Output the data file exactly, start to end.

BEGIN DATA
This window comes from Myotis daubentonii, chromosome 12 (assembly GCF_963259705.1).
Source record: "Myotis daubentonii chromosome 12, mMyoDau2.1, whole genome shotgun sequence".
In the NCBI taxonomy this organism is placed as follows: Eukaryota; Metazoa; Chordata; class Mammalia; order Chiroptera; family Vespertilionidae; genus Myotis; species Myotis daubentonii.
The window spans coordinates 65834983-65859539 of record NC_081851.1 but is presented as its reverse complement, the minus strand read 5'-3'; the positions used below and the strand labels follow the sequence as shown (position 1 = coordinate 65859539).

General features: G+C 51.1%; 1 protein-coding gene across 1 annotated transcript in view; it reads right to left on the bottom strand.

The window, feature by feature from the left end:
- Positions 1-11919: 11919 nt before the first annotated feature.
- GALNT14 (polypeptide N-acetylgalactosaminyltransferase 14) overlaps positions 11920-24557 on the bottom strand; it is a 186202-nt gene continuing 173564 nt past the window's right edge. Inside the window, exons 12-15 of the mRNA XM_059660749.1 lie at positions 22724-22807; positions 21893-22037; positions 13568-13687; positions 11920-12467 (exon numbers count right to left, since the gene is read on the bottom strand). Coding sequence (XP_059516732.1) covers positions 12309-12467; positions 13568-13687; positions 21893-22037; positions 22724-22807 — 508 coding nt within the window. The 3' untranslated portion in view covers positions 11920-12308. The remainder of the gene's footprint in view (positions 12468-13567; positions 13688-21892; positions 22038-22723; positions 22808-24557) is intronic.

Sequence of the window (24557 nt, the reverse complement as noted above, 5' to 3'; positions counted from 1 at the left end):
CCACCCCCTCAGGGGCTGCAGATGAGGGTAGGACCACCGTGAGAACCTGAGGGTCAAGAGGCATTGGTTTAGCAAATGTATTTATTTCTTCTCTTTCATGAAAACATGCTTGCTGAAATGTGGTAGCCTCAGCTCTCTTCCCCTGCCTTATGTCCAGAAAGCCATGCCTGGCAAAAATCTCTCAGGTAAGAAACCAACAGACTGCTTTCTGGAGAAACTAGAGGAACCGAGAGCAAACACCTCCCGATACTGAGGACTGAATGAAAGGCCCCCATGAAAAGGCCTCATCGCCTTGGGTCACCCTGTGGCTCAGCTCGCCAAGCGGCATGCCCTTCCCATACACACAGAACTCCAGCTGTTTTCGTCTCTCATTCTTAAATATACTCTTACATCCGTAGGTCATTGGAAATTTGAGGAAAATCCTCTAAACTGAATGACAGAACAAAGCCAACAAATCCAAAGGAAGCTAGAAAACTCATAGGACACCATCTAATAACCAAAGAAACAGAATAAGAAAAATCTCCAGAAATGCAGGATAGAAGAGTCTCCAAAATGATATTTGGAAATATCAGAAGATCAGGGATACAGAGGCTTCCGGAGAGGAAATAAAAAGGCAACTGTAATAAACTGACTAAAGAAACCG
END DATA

This window comes from Myotis daubentonii, chromosome 12 (assembly GCF_963259705.1).
Source record: "Myotis daubentonii chromosome 12, mMyoDau2.1, whole genome shotgun sequence".
In the NCBI taxonomy this organism is placed as follows: Eukaryota; Metazoa; Chordata; class Mammalia; order Chiroptera; family Vespertilionidae; genus Myotis; species Myotis daubentonii.
The window spans coordinates 65834983-65859539 of record NC_081851.1 but is presented as its reverse complement, the minus strand read 5'-3'; the positions used below and the strand labels follow the sequence as shown (position 1 = coordinate 65859539).

General features: G+C 51.1%; 1 protein-coding gene across 1 annotated transcript in view; it reads right to left on the bottom strand.

The window, feature by feature from the left end:
- Positions 1-11919: 11919 nt before the first annotated feature.
- GALNT14 (polypeptide N-acetylgalactosaminyltransferase 14) overlaps positions 11920-24557 on the bottom strand; it is a 186202-nt gene continuing 173564 nt past the window's right edge. Inside the window, exons 12-15 of the mRNA XM_059660749.1 lie at positions 22724-22807; positions 21893-22037; positions 13568-13687; positions 11920-12467 (exon numbers count right to left, since the gene is read on the bottom strand). Coding sequence (XP_059516732.1) covers positions 12309-12467; positions 13568-13687; positions 21893-22037; positions 22724-22807 — 508 coding nt within the window. The 3' untranslated portion in view covers positions 11920-12308. The remainder of the gene's footprint in view (positions 12468-13567; positions 13688-21892; positions 22038-22723; positions 22808-24557) is intronic.

Sequence of the window (24557 nt, the reverse complement as noted above, 5' to 3'; positions counted from 1 at the left end):
CCACCCCCTCAGGGGCTGCAGATGAGGGTAGGACCACCGTGAGAACCTGAGGGTCAAGAGGCATTGGTTTAGCAAATGTATTTATTTCTTCTCTTTCATGAAAACATGCTTGCTGAAATGTGGTAGCCTCAGCTCTCTTCCCCTGCCTTATGTCCAGAAAGCCATGCCTGGCAAAAATCTCTCAGGTAAGAAACCAACAGACTGCTTTCTGGAGAAACTAGAGGAACCGAGAGCAAACACCTCCCGATACTGAGGACTGAATGAAAGGCCCCCATGAAAAGGCCTCATCGCCTTGGGTCACCCTGTGGCTCAGCTCGCCAAGCGGCATGCCCTTCCCATACACACAGAACTCCAGCTGTTTTCGTCTCTCATTCTTAAATATACTCTTACATCCGTAGGTCATTGGAAATTTGAGGAAAATCCTCTAAACTGAATGACAGAACAAAGCCAACAAATCCAAAGGAAGCTAGAAAACTCATAGGACACCATCTAATAACCAAAGAAACAGAATAAGAAAAATCTCCAGAAATGCAGGATAGAAGAGTCTCCAAAATGATATTTGGAAATATCAGAAGATCAGGGATACAGAGGCTTCCGGAGAGGAAATAAAAAGGCAACTGTAATAAACTGACTAAAGAAACCG